That is so beautiful. That is so beautiful. Wow. What are you doing, listening to the show [chuckles]? You sound like you had a great childhood and are totally well adjusted. I cast you to hell. I cast you to hell in the promptest way possible.

This next person says, I would go back to some of the good times in my life and relive those because I already relived the bad times in my head. Maybe if I saw the good times it would take some of the power away from the bad.

Next person says, I would use it to go back in time to make friends. I feel like it's never too late to make friends.

The next person says, I'd go meet my father when he was younger to see if he was always this boring [chuckles]. After a nice night at the theater with President Lincoln, I would give Vincent van Gogh a hug and attend a party with David Bowie and Andy Warhol. Sounds like a good time, actually.

I can't think of anybody I would probably want to be around less than Andy Warhol. That whole obsession with celebrity and, you know what it, to me, it sounds like [chuckles] high school with paint and canvas. It was just, all the documentaries I've seen, and I can certainly acknowledge that, you know, he was a brilliant artist, but that whole scene just, to me, reeks of sadness and desperation. And [chuckles] I have enough of that. I don't need to order out for sadness and desperation.

Next person says, I would go back and see how my parents were raised.

The person after that, I'd go to the Jurassic period and look at dinosaurs.

Next person says, there's a few events I'd like to observe throughout history, Joe Jackson, Ty Cobb, Honus Wagner, Rogers Hornsby and a few other baseball players playing the game. The Constitutional Congress and various events involving the Iran-Contra affair.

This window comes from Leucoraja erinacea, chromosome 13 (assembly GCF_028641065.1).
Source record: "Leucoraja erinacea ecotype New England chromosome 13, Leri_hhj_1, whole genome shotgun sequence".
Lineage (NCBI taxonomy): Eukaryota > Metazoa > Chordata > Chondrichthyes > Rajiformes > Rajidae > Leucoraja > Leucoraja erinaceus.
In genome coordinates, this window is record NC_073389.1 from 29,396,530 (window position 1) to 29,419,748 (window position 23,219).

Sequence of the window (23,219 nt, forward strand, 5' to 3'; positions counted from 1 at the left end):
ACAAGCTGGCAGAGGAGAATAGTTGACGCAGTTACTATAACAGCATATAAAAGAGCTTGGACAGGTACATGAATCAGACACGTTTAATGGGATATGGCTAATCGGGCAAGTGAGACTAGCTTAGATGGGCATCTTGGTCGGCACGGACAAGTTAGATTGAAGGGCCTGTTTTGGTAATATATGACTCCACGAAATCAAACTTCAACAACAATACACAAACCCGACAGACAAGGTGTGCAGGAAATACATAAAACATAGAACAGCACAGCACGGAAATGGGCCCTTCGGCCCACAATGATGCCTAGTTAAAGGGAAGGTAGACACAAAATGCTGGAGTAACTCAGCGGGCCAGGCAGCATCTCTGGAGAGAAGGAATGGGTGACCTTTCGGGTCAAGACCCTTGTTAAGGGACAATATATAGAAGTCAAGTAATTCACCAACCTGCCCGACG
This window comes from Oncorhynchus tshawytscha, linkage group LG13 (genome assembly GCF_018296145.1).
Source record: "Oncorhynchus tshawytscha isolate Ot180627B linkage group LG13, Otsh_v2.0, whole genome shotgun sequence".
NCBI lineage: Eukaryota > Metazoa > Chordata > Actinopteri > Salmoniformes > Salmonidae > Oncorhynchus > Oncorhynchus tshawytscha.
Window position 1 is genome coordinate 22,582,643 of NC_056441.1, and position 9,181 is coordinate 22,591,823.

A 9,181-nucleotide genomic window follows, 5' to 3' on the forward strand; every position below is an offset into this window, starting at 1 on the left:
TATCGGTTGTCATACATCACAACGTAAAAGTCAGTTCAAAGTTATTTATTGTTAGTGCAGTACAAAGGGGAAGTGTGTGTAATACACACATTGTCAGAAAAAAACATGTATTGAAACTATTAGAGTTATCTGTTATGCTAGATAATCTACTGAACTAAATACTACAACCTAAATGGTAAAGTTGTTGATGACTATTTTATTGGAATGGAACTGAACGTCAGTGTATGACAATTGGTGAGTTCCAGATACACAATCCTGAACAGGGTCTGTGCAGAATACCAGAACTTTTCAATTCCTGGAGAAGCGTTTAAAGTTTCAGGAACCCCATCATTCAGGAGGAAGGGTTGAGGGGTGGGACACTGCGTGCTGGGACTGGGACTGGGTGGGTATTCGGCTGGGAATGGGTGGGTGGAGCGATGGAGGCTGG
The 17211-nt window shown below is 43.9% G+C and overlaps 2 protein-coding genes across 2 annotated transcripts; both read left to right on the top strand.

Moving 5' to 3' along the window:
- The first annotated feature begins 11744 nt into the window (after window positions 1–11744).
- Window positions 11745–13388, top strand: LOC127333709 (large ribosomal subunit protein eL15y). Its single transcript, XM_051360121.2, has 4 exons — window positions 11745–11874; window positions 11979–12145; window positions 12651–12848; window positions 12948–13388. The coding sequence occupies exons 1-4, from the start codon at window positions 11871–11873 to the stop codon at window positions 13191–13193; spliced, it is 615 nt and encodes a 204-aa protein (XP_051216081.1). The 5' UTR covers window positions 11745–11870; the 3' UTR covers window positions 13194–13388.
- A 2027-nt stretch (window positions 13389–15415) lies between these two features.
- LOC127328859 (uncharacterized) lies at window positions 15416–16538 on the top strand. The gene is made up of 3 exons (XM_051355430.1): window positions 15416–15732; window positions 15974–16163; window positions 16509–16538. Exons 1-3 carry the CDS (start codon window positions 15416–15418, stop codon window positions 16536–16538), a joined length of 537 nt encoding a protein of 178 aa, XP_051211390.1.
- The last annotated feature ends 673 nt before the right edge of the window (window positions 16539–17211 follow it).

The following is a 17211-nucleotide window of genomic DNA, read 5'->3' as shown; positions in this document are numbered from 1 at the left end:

That's an interesting affair, an interesting political or historical event that somebody would want to. To me, there are so many other ones that are more compelling than that. I'd cast you to hell with the other person. Enjoy each other's company.

And then, I was the first person that filled out this survey, so here's the one that, what I said is that I would go see Django Reinhardt and Stéphane Grappelli play jazz in 1940s Paris. I would like to watch Pink Floyd record Dark Side of the Moon and Animals. Animals, a highly, highly underrated album by Pink Floyd. I would observe all my family members' childhoods, including mine.

And then I realized I left one out. I would love to have watched the Beatles record Rubber Soul and Revolver, I think two of the best albums ever made.

This was filled out by Whitaurus, and she is in her 20s and was raised in a pretty dysfunctional environment. What would you like people to say about you at your funeral? The exact opposite of everything I think about myself.

How does writing that make you feel? Maybe I should try to change how I see myself, but, no, I've tried and don't know what else to do. She didn't answer the time machine question.

I'm supposed to be excited about my engagement and the amazing man I'm going to marry, but I don't. I feel like I will only end up fucking it up, and I'm inevitably waiting for that to happen in every action, in every word.

I really encourage you to talk to somebody as soon as possible, especially if you're planning on having kids.